Puzzles of Human Evolution
There are many questions about our origin which we still grapple with without compelling answers in sight. What happened to Neanderthals? Did we contribute to their extinction? They were more aggressive and they were killed off by humans who were more cooperative, is it true? What caused us to become bipedal and lose our fur? Is the theory claiming that we spent some significant time living in water and, therefore, shed our fur and got an upright posture tenable? We do not know when language first appeared and how it evolved. Is it really the case that eating cooked meat along with gossiping and setting up intrigues made our brains so big? And so on and so forth.
It looks like we are not really certain about our past at all. Add to that various enigmas which befuddle us a great deal like the mysterious Gobekli Tepe in Turkey (the whole city built 12000 years ago – how come if humans did not know even metals and farming then?), the mystifying Dwarka in India (the sunken city which was a center of vibrant culture some 9000 years ago), the perplexing giant spheres of Costa Rica (how could they be made without metal tools?), or the Voynich manuscript (no one can decipher it, no one has a clue why there are so many drawings of nude women and plants there) to name a few. Another paradoxical thing about humans is that apparently our genetic diversity show the signs of being very limited which means that in the past there were very few surviving humans on the planet who later on gave rise to all us inhabiting all the continents (albeit Antarctica - not on a permanent basis). What caused that bottleneck in the past?
Some scientist argue that the mega volcanic explosion of Toba (Indonesia) might have contributed to creating severe conditionals for humans, forcing them to subdue non-sharing and violent instincts and foster more extensive communal and cooperation ties. This explosion took place during the existing ice age about 73000 years ago exacerbating bitter climate conditions. The consequences of the volcanic winter might be felt even 10000 years after the event. Nevertheless, in its wake there was the cognitive revolution when humans first started to show their creative powers.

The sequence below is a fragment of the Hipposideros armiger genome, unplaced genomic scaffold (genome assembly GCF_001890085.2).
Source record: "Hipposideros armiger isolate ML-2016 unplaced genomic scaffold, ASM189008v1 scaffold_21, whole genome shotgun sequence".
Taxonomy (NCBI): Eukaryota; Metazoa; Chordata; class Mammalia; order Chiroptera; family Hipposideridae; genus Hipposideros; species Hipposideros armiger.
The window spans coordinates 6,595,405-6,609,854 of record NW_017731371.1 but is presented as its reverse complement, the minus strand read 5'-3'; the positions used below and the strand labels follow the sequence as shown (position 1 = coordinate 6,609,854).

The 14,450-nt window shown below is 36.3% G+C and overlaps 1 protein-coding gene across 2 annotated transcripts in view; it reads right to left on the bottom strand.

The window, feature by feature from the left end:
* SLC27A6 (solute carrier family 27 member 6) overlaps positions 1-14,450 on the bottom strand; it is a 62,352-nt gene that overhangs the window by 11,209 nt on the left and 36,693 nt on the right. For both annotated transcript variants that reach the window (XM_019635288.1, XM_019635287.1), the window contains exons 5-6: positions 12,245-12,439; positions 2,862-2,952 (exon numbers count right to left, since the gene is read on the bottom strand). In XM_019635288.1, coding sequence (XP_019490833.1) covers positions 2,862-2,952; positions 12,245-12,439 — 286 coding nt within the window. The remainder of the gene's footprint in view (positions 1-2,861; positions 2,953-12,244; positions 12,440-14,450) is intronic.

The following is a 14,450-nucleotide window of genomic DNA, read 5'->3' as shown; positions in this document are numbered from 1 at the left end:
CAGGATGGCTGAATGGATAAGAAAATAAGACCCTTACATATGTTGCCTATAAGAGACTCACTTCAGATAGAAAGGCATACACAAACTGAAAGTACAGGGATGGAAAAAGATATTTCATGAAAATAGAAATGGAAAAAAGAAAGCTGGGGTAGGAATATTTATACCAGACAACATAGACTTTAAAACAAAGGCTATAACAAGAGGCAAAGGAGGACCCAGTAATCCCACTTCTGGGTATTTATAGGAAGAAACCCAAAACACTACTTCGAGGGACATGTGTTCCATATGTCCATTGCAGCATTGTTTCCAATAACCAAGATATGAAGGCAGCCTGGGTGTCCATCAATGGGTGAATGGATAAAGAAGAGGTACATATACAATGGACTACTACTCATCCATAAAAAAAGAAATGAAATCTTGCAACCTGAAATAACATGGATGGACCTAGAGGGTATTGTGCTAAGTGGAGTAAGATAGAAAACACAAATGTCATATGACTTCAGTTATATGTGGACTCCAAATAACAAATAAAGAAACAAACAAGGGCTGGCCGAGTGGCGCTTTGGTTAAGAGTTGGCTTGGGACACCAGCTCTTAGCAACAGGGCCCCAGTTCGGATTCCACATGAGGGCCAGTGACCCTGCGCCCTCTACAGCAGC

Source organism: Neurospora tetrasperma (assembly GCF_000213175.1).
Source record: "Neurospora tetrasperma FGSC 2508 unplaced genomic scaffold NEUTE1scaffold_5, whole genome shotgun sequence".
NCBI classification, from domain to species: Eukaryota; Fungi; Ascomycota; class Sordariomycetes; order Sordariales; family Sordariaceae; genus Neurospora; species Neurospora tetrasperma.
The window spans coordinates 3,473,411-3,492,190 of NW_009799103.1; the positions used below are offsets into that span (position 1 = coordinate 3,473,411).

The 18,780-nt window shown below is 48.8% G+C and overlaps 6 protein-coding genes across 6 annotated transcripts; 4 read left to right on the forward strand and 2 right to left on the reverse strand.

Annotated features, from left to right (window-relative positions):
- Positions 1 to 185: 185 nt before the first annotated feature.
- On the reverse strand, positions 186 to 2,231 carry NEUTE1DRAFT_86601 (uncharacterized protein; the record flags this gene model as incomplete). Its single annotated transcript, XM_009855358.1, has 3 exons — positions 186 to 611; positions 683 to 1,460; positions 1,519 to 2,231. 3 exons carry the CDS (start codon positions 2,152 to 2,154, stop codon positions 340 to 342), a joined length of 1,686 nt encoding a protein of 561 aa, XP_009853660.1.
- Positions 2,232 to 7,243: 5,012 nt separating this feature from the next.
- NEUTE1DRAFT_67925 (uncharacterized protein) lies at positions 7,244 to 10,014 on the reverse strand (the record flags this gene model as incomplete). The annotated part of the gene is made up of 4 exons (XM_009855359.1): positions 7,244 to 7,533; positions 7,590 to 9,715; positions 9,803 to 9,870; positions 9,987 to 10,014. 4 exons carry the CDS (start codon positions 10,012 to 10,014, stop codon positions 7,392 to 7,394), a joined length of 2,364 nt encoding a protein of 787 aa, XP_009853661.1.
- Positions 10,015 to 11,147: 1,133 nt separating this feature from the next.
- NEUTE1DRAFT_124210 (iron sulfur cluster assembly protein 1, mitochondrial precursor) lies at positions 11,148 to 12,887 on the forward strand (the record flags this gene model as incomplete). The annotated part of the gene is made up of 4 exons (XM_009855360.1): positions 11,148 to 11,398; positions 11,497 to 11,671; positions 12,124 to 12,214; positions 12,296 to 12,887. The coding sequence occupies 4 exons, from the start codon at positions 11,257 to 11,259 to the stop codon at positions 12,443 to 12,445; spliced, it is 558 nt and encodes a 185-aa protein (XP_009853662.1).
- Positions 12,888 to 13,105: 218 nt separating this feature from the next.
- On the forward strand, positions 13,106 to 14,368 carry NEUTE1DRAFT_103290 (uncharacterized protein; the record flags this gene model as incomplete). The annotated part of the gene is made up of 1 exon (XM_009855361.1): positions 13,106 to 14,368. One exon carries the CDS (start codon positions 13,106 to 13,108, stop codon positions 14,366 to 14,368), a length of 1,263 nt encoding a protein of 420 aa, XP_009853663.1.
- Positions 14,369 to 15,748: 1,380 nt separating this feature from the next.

Leonard Shlain in his “Sex, Time, and Power: How Women's Sexuality Shaped Human Evolution” maintains that the cognitive revolution (which occurred about 50000 years ago) was triggered by men recognizing the fact that children were fathered by a concrete individual, so part of the man lived in his offspring, and by realizing that each of humans would die (death was prevalent in this distant past, still awareness that I, the concrete person, would necessarily die even without being killed by an animal or another human was just emerging).
Those who are interested in the above or similar issues are urged to get familiar with, for instance, Nick Lane’s second edition of his “Power, Sex, Suicide: Mitochondria and the Meaning of Life" (2018). If you happened to have your own interesting surmises upon the origin of humans, please let us know by writing at firstname.lastname@example.org